*Do Nonfiction Books Have Spoilers?*
Trigger Warning for Murder, Death, Divorce, and Grieving
When I look back at my long career, there is a lot I am proud of. I have caught some of the most notorious killers of the twenty-first century and brought justice and closure for their victims and families. I want to tell you about a lifetime solving these cold cases, from Laci Peterson to Jaycee Dugard to the Pittsburg homicides to, yes, my twenty-year-long hunt for the Golden State Killer.
But a deeper question eats at me as I ask myself, at what cost? I have sacrificed relationships, joy—even fatherhood—because the pursuit of evil always came first. Did I make the right choice? It’s something I grapple with every day. Yet as I stand in the spot where a young girl took her last breath, as I look into the eyes of her family, I know that, for me, there has never been a choice. “I don’t know if I can solve your case,” I whisper. “But I promise I will do my best.”
When I’m not listening to audiobooks, or reading on my Kindle, I’m listening to podcasts. I discovered this podcast called “Jenson and Holes: The Murder Squad”, it features investigative journalist Billy Jenson and retired cold case investigator Paul Holes. They would discuss cold cases, and explain police procedure to their audience who might not know how a murder investigation works in real life.
So when I saw Unmasked on the pre-order on Books-a-Million, I was so excited. I am a fan of true crime. I try to read more of it, but sometimes fiction is just what the doctor ordered. So now let’s dive into Unmasked.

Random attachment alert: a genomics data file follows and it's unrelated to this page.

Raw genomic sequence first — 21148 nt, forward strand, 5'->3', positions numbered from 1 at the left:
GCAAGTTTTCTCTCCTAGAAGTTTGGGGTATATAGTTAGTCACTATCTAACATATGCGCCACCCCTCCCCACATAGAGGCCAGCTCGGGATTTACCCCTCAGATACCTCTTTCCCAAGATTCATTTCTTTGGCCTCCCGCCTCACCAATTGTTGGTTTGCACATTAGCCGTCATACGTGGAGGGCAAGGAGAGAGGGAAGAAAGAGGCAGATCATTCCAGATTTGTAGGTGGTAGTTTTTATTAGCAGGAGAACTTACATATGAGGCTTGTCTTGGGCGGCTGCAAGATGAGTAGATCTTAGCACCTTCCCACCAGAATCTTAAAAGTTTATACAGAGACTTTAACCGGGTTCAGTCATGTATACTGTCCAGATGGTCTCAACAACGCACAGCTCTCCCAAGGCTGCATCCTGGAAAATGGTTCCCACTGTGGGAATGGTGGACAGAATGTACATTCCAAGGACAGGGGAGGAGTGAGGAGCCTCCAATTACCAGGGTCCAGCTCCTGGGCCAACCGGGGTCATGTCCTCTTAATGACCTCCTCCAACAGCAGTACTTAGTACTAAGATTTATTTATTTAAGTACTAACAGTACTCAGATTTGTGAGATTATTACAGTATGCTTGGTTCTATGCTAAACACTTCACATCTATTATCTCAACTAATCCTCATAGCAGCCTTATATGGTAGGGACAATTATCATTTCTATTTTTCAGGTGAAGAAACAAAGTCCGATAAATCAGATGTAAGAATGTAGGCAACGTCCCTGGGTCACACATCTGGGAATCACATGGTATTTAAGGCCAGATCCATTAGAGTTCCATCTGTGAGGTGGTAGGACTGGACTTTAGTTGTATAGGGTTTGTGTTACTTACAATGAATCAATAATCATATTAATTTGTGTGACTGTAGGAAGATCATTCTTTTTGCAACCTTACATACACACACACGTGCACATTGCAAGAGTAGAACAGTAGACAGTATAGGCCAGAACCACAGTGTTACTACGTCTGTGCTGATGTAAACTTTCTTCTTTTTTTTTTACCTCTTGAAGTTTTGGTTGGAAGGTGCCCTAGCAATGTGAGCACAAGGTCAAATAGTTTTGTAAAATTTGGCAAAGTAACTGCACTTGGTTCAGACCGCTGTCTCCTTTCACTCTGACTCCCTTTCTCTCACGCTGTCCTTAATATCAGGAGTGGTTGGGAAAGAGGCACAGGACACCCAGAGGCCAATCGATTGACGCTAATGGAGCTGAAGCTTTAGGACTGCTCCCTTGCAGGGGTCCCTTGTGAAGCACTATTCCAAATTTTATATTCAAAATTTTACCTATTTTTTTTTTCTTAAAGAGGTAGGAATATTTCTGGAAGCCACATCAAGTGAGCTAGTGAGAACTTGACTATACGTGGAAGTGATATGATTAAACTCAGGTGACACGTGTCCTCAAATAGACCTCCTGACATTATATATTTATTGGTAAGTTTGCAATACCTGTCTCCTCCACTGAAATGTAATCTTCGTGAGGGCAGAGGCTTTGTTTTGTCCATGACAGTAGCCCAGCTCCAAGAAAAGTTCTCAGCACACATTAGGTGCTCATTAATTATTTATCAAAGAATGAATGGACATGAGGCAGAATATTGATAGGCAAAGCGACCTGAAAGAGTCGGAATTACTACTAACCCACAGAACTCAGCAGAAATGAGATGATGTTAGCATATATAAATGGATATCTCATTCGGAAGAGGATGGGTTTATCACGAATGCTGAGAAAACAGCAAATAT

Most of this autobiography talks about the Golden State Killer case. It was a lot of detectives’ Moby Dick, their elusive white whale. However, it was breakthrough in forensic technology that uncovered the truth in the end. I think this technology will go a long way and possibly clear up more cold cases.
You can’t finish a puzzle without all of the pieces.Paul Holes; Unmasked: My Life Solving America’s Cold Cases
Seeing how Mr. Holes’ career morphed and grew over time is interesting. You see him want to be more of a lab rat, and less of a politics-driven supervisor of the labs. He wants to process evidence, and leave the politics to those who can handle that.
The discussions of divorce, love fading, and regrets for how things turned out brought back memories of my parents’ divorce. It was difficult for me to listen to however, it was nice hearing him reflect on it and realize what went wrong. A lot of ex-couples seem to be too prideful to realize what went wrong in their failed relationships.
Overall, I really enjoyed this true crime audiobook. It was informative as well as personal and relatable.